Are there limitations of headache days used alone as a diagnostic tool?
News from the European Headache Foundation Congress
Enrico Greppi Award for study supported and funded by Allergan
The award is supported by the Italian Society for the Study of Headaches (SISC) and endorsed by the EHF.
2017 Enrico Greppi Award Winner: Fluctuations in Episodic and Chronic Migraine Status Over the Course of One Year: Implications for Diagnosis, Treatment and Clinical Trial Design1
Relatively little is known about the stability of a diagnosis of episodic migraine (EM; <15 headache days) or chronic migraine (CM; ≥15 headache days) over time. The researchers in this study examined natural fluctuations in self-reported headache frequency as well as the stability and variation in migraine type (EM and CM).1
The researchers analysed longitudinal data from the Chronic Migraine Epidemiology and Outcomes (CaMEO) Study in US adults with CM and EM to better characterise within-person change in the headache days. At baseline 5,464 respondents had EM, 525 respondents had CM. Using negative binomial repeated measures regression models (NBRMR) they found that the rate of headache days increased 26% increase per observation wave for CM compared to EM (rate ratio 1.26; 95% CI, 1.2–1.33).1
Key findings include:
- There are substantial variation in headache day frequency in people with EM and CM followed at three-month intervals1
- Nearly 75% of people with CM experienced less than 15 headache days during assessment at some time point during the 12-month period1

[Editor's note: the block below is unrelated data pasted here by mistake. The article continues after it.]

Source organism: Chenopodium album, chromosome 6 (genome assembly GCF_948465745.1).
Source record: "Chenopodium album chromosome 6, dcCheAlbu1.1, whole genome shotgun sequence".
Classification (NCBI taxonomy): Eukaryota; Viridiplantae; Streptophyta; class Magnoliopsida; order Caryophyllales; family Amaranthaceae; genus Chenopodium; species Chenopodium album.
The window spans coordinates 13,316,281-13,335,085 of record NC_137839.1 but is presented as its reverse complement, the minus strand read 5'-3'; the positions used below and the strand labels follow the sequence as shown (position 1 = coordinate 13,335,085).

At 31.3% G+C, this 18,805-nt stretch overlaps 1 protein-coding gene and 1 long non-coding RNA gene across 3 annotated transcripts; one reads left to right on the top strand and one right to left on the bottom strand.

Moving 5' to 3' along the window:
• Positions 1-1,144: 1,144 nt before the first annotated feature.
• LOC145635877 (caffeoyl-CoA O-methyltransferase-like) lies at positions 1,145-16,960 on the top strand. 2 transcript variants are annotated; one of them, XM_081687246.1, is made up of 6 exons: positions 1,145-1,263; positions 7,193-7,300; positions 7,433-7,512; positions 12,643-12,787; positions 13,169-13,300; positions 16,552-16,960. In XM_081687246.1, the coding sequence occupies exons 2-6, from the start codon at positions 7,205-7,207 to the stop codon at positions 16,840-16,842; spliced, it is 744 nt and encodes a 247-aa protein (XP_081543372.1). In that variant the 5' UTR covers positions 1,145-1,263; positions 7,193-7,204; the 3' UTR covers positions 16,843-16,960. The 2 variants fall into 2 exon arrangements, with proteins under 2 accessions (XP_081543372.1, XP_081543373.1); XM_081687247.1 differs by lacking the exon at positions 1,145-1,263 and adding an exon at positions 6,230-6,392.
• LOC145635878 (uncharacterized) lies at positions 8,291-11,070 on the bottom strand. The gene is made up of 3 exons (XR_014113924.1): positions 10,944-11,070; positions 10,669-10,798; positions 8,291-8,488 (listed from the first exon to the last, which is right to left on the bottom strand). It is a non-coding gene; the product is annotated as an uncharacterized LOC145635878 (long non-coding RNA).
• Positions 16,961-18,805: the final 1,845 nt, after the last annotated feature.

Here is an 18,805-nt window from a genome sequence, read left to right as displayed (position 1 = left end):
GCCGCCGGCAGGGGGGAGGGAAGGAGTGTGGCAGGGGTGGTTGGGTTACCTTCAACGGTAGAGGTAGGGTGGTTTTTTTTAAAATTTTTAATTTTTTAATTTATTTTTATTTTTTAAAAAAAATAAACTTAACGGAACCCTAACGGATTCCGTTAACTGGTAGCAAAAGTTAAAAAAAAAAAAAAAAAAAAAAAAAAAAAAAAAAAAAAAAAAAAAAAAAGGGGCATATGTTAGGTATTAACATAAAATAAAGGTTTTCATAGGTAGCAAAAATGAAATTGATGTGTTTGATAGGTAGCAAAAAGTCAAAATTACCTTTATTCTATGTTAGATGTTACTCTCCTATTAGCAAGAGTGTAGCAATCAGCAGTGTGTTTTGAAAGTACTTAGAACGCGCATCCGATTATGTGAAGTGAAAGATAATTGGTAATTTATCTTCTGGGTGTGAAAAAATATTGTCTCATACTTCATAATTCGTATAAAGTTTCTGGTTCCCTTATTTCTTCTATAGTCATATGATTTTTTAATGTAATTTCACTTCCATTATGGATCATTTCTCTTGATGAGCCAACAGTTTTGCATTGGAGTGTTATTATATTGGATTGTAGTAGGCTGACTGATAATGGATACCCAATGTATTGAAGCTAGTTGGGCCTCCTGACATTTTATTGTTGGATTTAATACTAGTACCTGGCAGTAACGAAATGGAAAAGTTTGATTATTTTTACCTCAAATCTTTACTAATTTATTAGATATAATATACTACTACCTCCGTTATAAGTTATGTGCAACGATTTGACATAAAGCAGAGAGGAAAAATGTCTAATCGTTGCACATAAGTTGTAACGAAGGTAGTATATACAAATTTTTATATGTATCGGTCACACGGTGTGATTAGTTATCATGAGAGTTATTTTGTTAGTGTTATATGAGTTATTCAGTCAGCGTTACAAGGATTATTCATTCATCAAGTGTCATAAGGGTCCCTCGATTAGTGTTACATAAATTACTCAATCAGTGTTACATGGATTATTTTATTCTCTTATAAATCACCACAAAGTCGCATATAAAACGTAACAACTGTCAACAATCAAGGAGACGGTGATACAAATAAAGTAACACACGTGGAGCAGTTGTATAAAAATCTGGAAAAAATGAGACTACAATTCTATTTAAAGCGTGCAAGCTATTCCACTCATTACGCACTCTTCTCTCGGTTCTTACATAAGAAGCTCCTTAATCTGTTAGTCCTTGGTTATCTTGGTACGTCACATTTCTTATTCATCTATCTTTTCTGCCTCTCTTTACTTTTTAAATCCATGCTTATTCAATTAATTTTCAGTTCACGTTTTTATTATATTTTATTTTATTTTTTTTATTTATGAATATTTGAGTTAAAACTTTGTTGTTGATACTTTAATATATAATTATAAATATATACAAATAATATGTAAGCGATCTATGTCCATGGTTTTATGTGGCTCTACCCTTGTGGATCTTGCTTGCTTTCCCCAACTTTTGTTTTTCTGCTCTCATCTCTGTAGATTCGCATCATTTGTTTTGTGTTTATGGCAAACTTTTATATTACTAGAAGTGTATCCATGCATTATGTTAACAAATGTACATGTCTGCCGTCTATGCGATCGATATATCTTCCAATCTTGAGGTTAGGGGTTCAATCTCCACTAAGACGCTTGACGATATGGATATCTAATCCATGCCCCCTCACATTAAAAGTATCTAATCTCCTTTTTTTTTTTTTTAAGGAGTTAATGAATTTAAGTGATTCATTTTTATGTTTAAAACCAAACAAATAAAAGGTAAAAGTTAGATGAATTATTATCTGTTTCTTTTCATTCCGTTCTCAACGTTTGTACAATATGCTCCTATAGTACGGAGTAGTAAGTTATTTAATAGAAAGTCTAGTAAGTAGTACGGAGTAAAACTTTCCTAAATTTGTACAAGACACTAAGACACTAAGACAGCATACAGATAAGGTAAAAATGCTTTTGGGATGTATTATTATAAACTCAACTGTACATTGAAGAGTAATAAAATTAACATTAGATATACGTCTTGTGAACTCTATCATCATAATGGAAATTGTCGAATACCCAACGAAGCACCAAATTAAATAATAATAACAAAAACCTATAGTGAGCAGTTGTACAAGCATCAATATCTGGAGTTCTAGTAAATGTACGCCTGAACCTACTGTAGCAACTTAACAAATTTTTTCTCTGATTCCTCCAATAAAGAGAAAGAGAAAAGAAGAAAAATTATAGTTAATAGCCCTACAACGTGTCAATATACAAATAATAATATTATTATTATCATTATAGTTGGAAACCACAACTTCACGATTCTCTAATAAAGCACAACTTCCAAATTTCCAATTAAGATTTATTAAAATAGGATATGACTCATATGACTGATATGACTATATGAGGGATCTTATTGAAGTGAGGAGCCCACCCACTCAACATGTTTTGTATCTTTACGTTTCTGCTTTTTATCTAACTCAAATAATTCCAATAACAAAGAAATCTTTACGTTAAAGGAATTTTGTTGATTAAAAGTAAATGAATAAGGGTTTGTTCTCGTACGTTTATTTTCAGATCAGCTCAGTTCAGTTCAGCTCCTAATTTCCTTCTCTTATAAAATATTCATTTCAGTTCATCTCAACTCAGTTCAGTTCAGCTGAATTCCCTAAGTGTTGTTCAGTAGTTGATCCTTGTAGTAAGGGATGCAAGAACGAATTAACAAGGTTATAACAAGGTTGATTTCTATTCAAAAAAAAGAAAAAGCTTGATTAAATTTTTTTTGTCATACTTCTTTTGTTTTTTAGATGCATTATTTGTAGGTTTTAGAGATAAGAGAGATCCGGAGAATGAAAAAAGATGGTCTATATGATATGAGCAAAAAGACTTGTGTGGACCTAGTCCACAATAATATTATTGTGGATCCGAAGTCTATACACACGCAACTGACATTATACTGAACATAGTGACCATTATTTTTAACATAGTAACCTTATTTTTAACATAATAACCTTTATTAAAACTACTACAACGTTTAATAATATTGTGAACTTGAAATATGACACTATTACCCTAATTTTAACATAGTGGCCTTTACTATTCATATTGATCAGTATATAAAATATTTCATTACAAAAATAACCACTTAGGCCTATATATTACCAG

- Transitions from EM to CM are more common than previously observed1
- This natural variation should be considered when diagnosing, treating and studying CM1
Headache day diagnosis is often assumed to be relatively stable for an individual, however this research suggests that headache frequency can be variable. This could impact a patient’s diagnosis, potentially moving them over time between the CM and EM diagnostic categories. For example, when a patient transitions from 16 headache days per month to 14 days per month, their diagnosis may change, but the underlying pathophysiology of their disorder does not change.1
Importantly, these findings should prompt clinicians to assess how they interpret the effects of preventative treatment in practice. Clinicians often rely on a short term improvement in headache days to determine treatment effectiveness, but these results show that a variation in headache days may not be related to treatment, and that a longer term assessment may be required.1
Richard Lipton, MD, Vice Chair of Neurology, Albert Einstein College of Medicine, and an author on the paper comments: “There is a traditional bright line of 15 headache days per month that separates people with episodic migraine from those with chronic migraine, but people with migraine experience striking fluctuations in the frequency of their headaches. Therefore headache days alone, in any particular time period, may not be sufficient to distinguish between episodic and chronic migraine. More data is needed to fully understand the underlying biological differences.”
- Serrano D et al. Fluctuations in episodic and chronic migraine status over the course of 1 year: implications for diagnosis, treatment and clinical trial design, The Journal of Headache and Pain, 2017, 18:101